Martin Weitzman: Recently the concentration of atmospheric carbon dioxide (CO2) reached an unprecedented level of 400 parts per million. What is the significance of this “milestone”? Does it portend catastrophic climate change? The short answer is no. The long answer is a more complicated and more nuanced maybe.
The modern era of carefully measuring and recording atmospheric CO2 began with the work of famed scientist Charles Keeling. In 1958, Keeling began to accurately monitor daily CO2 levels atop Mauna Loa, the highest mountain in Hawaii. Keeling chose this location because it was so remote from manmade sources that it would accurately track average “well mixed” CO2 levels throughout the world. Thanks to Keeling’s pioneering work we now have a continuous ongoing record of CO2 levels since 1958.
In 1958, Keeling recorded an atmospheric CO2 level of 315 ppm. Every year since then the Mauna Loa station has recorded ever-higher levels of CO2 than the year before. Atmospheric CO2 concentrations have grown relentlessly over the years until they just recently blew past the well-publicized milestone of 400 ppm.
The 400 ppm milestone is basically just a round number. To see why it might (or might not) be viewed as something unusual, or even threatening, we need to examine a longer record of CO2 levels over time.
There is a remarkable record of CO2 concentrations preserved in tiny bubbles in Antarctic ice cores going back 800,000 years. These measurements are less accurate than modern Keeling-style instrumental readings, but they are plenty accurate enough to see the big picture clearly. All throughout the past 800,000 years, which encompasses several ice ages and interglacial warming periods, CO2 levels fluctuated in a relatively narrow band between about 180 ppm (during the colder ice ages) to 280 ppm (during the warmer interglacial periods). For about the last 10,000 years we have been living in a warm interglacial period, with CO2 concentrations at about 280 ppm. Then, beginning with the industrial revolution about 1750, CO2 concentrations gradually moved up to Keeling’s accurately measured 1958 level of 315 ppm. Since then, as we have seen, CO2 concentrations have grown rapidly to the current 2013 level of 400 ppm.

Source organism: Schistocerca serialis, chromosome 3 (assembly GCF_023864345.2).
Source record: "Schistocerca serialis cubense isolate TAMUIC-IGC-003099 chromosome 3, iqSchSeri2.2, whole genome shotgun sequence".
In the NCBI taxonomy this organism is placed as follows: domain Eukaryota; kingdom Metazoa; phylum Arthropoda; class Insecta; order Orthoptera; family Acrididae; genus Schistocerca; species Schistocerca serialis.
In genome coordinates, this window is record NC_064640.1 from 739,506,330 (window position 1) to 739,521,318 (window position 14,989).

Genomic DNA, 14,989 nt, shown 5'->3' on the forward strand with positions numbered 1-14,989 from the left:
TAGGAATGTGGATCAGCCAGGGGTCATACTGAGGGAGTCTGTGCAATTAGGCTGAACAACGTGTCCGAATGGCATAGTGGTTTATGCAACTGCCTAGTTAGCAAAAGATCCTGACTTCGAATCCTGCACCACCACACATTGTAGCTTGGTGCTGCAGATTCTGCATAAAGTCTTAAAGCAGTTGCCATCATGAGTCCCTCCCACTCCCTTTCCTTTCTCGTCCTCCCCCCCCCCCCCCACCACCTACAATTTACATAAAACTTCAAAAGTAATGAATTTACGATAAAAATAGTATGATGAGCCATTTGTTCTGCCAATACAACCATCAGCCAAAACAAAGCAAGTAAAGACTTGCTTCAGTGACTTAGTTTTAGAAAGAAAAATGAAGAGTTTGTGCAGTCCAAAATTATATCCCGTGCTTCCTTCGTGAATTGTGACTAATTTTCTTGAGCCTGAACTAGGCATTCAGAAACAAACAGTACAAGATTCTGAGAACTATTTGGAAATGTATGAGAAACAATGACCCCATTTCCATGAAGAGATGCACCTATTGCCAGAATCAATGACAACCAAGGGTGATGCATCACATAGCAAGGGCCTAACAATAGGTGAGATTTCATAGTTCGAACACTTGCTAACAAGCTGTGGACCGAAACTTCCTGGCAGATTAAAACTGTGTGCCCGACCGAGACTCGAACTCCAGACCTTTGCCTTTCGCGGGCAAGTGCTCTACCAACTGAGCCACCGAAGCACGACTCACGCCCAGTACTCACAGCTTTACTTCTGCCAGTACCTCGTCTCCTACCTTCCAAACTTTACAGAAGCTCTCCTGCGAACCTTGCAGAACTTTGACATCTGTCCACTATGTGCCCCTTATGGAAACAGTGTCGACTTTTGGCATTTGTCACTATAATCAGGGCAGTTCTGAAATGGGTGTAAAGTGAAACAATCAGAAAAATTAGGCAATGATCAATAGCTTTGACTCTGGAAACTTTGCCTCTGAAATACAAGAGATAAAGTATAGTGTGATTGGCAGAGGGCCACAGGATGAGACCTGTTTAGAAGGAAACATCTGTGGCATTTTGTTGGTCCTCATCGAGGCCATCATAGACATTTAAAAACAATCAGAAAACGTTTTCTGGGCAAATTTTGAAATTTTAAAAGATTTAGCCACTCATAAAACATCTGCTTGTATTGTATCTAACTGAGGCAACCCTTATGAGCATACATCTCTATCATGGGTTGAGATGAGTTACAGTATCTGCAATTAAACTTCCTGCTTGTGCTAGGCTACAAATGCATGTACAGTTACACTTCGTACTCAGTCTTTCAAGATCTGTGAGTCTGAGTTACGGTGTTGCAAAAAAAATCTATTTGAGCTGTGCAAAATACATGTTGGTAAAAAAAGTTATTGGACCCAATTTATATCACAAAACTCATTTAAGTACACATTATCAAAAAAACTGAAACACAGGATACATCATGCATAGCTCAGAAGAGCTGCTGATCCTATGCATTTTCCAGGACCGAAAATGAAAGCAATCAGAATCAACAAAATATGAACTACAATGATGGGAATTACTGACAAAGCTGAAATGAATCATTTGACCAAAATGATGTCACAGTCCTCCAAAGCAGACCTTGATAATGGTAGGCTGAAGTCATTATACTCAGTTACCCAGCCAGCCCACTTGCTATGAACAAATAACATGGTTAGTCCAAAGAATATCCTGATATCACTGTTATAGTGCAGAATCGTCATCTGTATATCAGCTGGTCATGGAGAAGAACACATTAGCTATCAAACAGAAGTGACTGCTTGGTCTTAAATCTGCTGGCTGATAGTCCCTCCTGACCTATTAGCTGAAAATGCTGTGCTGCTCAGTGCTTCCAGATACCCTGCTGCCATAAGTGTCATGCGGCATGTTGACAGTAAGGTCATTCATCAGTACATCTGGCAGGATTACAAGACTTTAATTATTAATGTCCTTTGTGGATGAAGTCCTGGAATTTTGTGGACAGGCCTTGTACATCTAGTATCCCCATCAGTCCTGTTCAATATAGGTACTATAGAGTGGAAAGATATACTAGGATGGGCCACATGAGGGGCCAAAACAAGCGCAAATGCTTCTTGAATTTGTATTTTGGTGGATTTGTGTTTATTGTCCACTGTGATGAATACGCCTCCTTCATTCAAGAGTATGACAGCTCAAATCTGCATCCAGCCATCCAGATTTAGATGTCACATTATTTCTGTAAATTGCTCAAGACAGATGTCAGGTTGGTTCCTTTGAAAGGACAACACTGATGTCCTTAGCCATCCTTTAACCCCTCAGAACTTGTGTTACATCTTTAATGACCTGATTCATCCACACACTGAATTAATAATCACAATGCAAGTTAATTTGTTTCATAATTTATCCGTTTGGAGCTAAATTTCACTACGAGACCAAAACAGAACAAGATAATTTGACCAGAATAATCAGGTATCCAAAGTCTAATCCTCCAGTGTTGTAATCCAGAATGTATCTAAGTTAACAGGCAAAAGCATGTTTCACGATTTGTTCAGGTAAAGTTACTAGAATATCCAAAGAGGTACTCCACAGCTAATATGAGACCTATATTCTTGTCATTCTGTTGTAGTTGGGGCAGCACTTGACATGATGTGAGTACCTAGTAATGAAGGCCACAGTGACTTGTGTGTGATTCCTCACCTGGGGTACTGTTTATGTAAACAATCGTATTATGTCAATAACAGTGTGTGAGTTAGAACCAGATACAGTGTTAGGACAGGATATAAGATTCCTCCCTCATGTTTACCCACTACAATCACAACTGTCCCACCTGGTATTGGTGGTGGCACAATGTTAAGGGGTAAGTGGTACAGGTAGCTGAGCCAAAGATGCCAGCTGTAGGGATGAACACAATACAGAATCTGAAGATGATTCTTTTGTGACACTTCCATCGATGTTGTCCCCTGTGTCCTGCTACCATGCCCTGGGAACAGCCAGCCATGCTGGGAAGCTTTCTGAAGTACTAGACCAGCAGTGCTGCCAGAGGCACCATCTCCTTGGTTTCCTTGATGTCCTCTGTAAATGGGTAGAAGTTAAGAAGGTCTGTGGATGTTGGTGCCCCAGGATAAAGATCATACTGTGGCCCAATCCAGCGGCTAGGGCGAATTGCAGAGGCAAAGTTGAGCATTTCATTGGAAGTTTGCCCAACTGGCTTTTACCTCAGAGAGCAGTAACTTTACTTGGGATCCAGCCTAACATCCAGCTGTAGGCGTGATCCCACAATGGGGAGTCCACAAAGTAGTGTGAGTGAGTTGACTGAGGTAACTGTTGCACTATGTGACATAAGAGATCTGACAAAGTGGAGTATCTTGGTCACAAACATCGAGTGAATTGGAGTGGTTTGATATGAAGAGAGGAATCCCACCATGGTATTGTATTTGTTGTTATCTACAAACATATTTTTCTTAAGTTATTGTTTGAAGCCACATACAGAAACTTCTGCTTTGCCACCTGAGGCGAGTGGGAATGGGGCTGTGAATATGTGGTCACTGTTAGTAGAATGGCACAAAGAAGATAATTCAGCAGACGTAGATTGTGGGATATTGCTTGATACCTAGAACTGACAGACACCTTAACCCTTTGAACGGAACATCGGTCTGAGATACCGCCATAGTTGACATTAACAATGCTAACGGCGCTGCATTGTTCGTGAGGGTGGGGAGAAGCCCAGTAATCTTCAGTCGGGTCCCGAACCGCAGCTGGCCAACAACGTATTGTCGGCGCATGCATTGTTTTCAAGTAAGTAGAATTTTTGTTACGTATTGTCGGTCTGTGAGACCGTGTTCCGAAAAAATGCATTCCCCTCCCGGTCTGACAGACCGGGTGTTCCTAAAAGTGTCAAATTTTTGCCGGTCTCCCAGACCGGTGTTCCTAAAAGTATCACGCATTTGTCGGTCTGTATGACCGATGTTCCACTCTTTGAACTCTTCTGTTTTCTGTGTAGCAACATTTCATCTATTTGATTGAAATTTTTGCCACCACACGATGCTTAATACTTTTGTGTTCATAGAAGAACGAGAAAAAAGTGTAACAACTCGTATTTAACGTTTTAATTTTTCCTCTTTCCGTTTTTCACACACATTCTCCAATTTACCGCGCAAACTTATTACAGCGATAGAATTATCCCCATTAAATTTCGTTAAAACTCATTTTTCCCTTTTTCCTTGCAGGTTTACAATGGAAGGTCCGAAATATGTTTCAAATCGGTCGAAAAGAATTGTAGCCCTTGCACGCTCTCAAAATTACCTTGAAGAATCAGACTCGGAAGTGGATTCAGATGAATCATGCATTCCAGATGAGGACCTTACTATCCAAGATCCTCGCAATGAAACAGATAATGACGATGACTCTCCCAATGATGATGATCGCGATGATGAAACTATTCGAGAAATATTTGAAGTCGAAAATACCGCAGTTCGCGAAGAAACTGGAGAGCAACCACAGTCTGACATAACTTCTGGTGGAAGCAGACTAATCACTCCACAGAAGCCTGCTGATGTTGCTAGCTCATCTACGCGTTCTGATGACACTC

So, the current CO2 concentration of 400 ppm is some 40 percent higher than anything that has been attained in the last 800,000 years. The glacial-interglacial cycles began some two and a half million years ago. Scientists estimate that a CO2 concentration of 400 ppm has not been attained for at least 3 million years. This rapid a change in CO2 concentrations has probably not occurred for tens of millions of years.
The point here is that we are undertaking a colossal planet-wide experiment of injecting CO2 into the atmosphere that goes extraordinarily further and faster than anything within the range of natural CO2 fluctuations for tens of millions of years. The result is a great deal of uncertainty about the possible outcomes of this experiment. The higher the concentrations of CO2, the further outside the range of normal fluctuations is the planet, and the more unsure are we about the consequences. [Continue reading…]